I’m not offering solutions. I’m just prompting thoughts. There are others out there who have the skills and resources to properly organize the types of actions we need. I’m just a guy behind a keyboard who no longer watches movies and never orders Chipotle. But I am hopeful that patriotic Americans can learn the lesson from what’s happening to Bud Light and come to the conclusion that we need to double our efforts, not back down. Here’s the article about the “Casualties of Wokeism” from Discern Reporter:

Casualties of Wokeism: Glass Bottling Plants Forced to Shut Down Over Bud Light Debacle

Anheuser-Busch’s botched promotion featuring transgender influencer Dylan Mulvaney has led to the closure of two glass bottling plants operated by Ardagh Group, a global glass producer and contractor for the company. As Bud Light continues to face significant financial losses and declining sales, approximately 645 employees will be laid off as a result of the plant closures in North Carolina and Louisiana, according to WRAL.

While the bottling company did not officially disclose the reason behind the closures, an investigation by WRAL revealed that the plants are shutting down due to plummeting Bud Light sales. Nationwide boycotts in response to the controversial Bud Light partnership with Mulvaney, known as “365 Days of Girlhood,” have adversely affected retailers, distributors, bars, and contracted companies associated with the brand.

Workers at the affected bottling plants reportedly observed a decrease in production after Mulvaney’s video announcement of the collaboration on social media gained attention in April. The impact of the boycott resulted in some machines being taken offline at the Louisiana and North Carolina plants, as noted by a machine repair mechanic interviewed by WRAL, who attributed it to “the Bud Light situation.”

An internal memo from Ardagh Group obtained by WRAL stated that the decision to close the two plants was due to slow sales with Anheuser-InBev. Longtime employees expressed little surprise at the closures, given that a significant portion of their business at those plants involved producing bottles for Budweiser and Bud Light.

Employees at the Wilson, North Carolina plant reportedly confirmed that their manager attributed the closure to the Bud Light boycott, with David Williams, a machine repair mechanic, stating, “‘Because of Budweiser no longer selling the bottle, they no longer needed our product.'”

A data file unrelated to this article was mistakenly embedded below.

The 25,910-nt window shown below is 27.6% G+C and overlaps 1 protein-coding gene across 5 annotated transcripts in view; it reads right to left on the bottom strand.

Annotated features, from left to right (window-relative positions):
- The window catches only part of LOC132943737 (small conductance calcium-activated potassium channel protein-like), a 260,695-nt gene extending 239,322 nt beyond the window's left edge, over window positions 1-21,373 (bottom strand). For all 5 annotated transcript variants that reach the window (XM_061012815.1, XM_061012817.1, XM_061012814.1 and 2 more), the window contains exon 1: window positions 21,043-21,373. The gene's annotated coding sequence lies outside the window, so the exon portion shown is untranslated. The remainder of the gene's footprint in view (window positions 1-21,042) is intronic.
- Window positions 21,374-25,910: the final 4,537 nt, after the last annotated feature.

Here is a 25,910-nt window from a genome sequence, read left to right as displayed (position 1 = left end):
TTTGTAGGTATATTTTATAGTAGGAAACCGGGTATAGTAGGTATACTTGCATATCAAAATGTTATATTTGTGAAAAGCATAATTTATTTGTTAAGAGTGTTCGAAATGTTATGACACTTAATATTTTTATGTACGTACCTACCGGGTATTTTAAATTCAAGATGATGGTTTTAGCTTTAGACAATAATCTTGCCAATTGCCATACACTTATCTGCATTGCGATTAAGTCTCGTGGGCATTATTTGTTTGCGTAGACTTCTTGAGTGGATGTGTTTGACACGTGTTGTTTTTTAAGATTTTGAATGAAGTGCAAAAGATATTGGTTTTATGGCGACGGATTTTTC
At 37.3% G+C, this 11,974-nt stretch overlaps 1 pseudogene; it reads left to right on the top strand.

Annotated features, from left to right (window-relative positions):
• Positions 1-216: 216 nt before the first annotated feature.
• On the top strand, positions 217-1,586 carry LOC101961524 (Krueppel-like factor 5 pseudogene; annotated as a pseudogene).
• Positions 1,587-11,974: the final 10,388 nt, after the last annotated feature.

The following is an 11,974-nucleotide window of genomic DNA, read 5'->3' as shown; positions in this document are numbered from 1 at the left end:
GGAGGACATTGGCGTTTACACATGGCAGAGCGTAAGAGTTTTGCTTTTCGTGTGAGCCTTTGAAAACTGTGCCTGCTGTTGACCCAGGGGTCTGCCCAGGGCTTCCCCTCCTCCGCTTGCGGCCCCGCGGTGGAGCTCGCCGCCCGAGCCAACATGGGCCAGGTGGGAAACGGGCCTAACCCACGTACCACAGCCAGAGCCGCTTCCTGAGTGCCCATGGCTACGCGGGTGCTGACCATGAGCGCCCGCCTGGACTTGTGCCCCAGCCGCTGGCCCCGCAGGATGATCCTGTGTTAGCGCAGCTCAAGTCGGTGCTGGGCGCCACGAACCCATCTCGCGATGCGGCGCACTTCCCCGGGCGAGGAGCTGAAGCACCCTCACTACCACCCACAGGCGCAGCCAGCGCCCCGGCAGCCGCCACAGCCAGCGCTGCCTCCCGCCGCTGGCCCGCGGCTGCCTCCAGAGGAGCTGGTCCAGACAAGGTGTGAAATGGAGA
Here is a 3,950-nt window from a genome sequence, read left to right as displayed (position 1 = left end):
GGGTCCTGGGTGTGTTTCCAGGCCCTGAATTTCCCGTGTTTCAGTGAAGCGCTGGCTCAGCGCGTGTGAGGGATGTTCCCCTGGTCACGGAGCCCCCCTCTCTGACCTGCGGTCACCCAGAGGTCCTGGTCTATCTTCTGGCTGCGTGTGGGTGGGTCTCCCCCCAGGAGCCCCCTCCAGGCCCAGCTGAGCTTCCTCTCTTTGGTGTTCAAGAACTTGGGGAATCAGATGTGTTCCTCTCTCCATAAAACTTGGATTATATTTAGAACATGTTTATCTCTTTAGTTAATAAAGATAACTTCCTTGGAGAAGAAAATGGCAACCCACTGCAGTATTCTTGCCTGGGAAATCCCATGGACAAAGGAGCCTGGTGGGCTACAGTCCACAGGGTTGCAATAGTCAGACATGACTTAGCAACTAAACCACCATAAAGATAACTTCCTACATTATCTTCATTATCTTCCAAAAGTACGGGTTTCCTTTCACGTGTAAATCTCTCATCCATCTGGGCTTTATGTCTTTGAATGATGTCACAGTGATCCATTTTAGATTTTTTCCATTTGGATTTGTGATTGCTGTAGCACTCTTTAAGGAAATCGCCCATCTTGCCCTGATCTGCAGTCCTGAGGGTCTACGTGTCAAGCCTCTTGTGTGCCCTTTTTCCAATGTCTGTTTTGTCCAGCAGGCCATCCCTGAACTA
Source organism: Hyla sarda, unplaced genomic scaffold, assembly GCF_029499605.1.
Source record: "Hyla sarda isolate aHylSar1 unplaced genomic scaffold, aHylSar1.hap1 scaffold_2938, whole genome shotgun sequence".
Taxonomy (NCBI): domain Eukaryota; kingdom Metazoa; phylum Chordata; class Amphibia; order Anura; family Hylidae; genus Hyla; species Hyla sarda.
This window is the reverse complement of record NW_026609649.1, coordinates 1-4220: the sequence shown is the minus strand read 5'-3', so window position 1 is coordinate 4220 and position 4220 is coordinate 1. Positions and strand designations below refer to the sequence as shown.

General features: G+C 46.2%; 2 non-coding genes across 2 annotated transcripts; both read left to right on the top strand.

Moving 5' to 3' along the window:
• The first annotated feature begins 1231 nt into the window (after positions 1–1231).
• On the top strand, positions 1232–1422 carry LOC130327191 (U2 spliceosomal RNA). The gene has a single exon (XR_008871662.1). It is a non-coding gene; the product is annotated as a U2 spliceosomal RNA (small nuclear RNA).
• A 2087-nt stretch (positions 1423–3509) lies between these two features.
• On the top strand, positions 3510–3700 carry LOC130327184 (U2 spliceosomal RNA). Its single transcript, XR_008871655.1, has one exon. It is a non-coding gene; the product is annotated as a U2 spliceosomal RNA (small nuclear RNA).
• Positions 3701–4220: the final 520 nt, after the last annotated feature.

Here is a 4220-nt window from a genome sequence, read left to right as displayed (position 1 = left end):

Since the controversial promotion featuring Mulvaney and the subsequent backlash, Bud Light sales have suffered a decline that shows no signs of recovery. The brand has experienced substantial losses in market value and has taken various measures to mitigate the fallout. These steps include significant beer discounts, consumer rebates that make Bud Light practically free in certain markets, support for distributors, increased marketing efforts, a new summer ad campaign, and CEO Brendan Whitworth’s appearance on “CBS Mornings” to address the situation.

Despite these efforts, the negative sentiment surrounding the Bud Light brand persists, resulting in ongoing sales slides. NielsenIQ data provided to FOX Business by Bump Williams Consulting revealed that Bud Light sales were down 24.4% compared to the previous year for the week ending June 3. During the same period, Modelo Especial surpassed Bud Light as the top-selling beer brand on a dollar basis.

Mulvaney recently criticized the controversy surrounding Bud Light, highlighting the increased bullying and transphobia faced as a consequence. The transgender influencer also expressed disappointment with the lack of support from the company while dealing with transphobic incidents.

Sound off about this story on my Substack.